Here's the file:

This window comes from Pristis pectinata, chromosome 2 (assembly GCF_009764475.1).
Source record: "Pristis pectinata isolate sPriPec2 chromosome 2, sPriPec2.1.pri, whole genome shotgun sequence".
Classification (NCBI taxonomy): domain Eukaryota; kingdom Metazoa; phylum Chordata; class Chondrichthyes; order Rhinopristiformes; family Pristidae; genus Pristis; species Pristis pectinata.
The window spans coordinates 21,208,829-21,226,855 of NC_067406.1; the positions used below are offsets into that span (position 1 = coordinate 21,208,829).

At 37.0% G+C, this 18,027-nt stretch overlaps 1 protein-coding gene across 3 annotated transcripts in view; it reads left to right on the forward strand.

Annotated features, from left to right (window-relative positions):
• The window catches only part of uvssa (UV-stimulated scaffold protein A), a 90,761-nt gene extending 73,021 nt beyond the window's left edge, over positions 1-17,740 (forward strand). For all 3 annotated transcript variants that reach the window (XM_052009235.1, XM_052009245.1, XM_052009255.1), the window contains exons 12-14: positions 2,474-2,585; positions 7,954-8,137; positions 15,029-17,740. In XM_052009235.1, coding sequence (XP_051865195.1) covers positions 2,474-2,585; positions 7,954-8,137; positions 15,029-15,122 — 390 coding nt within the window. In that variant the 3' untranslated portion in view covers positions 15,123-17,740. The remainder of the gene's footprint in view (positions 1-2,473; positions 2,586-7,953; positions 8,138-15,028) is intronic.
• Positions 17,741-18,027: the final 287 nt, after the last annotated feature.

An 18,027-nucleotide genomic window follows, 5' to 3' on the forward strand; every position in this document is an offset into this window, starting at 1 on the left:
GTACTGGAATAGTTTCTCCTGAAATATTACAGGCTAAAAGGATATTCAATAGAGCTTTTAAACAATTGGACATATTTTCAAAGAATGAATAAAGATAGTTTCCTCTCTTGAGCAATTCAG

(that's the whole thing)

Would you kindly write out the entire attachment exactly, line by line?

This window comes from Pristis pectinata, chromosome 2 (assembly GCF_009764475.1).
Source record: "Pristis pectinata isolate sPriPec2 chromosome 2, sPriPec2.1.pri, whole genome shotgun sequence".
Classification (NCBI taxonomy): domain Eukaryota; kingdom Metazoa; phylum Chordata; class Chondrichthyes; order Rhinopristiformes; family Pristidae; genus Pristis; species Pristis pectinata.
The window spans coordinates 21,208,829-21,226,855 of NC_067406.1; the positions used below are offsets into that span (position 1 = coordinate 21,208,829).

At 37.0% G+C, this 18,027-nt stretch overlaps 1 protein-coding gene across 3 annotated transcripts in view; it reads left to right on the forward strand.

Annotated features, from left to right (window-relative positions):
• The window catches only part of uvssa (UV-stimulated scaffold protein A), a 90,761-nt gene extending 73,021 nt beyond the window's left edge, over positions 1-17,740 (forward strand). For all 3 annotated transcript variants that reach the window (XM_052009235.1, XM_052009245.1, XM_052009255.1), the window contains exons 12-14: positions 2,474-2,585; positions 7,954-8,137; positions 15,029-17,740. In XM_052009235.1, coding sequence (XP_051865195.1) covers positions 2,474-2,585; positions 7,954-8,137; positions 15,029-15,122 — 390 coding nt within the window. In that variant the 3' untranslated portion in view covers positions 15,123-17,740. The remainder of the gene's footprint in view (positions 1-2,473; positions 2,586-7,953; positions 8,138-15,028) is intronic.
• Positions 17,741-18,027: the final 287 nt, after the last annotated feature.

An 18,027-nucleotide genomic window follows, 5' to 3' on the forward strand; every position in this document is an offset into this window, starting at 1 on the left:
GTACTGGAATAGTTTCTCCTGAAATATTACAGGCTAAAAGGATATTCAATAGAGCTTTTAAACAATTGGACATATTTTCAAAGAATGAATAAAGATAGTTTCCTCTCTTGAGCAATTCAG